Eleventh Grade

Calculus A and B (2 semesters) Students study limits and their application to slopes, derivatives of functions and the area under curves of functions, emphasizing real-world applications. Both semesters include a weeklong project involving several calculus-related story problems.

Computer Programming (1 Semester) Students are given a thorough introduction to computer programing using the industry and academic standard programming for STEM research, MATLAB. This work provides a foundation for future work in both the mathematics and physics courses.

Physics A (1 semester) Students begin their three-semester study of physics by investigating mechanics (motion, energy, momentum), waves and thermodynamics. They develop conceptual understanding and problem-solving competency through laboratory work, traditional problem-solving and the writing of computer code to simulate real-world physical situations.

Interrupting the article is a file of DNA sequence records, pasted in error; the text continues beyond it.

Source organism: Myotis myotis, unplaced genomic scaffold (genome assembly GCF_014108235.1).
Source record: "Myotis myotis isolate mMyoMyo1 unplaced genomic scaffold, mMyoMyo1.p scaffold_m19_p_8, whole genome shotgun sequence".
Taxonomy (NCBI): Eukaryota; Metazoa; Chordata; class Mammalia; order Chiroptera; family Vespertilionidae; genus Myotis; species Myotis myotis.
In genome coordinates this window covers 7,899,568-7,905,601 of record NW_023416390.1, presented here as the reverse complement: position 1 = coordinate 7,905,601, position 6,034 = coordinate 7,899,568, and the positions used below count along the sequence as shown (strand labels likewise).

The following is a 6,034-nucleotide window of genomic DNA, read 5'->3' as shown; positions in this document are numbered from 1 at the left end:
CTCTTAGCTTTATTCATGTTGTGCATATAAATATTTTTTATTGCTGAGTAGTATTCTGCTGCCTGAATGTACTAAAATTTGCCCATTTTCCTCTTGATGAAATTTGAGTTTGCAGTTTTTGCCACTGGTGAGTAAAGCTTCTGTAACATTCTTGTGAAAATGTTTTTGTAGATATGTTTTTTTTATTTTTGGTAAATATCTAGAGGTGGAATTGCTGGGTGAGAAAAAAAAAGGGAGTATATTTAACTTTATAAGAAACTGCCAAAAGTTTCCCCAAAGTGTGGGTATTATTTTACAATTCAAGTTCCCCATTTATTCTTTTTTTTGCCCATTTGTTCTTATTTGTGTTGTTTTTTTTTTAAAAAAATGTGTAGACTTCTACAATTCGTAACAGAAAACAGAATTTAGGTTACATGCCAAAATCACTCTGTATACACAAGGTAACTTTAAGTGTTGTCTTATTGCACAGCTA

11th Grade Humane Letters (2 semesters) Students read, discuss and write on texts drawn from the classical Greek and early Christian eras. Their writing instruction turns towards the development of clarity and grace in explaining their ideas.  See our reading list for the literature of the course.

Drama I (1 Semester) Students are introduced to the elements of acting, performance and play production. They receive technical instruction, are involved in group activities and participate in creative workshops designed to build the skills of voice, movement, stage presence and collaboration. Students produce and perform a full-length play from Shakespeare’s corpus.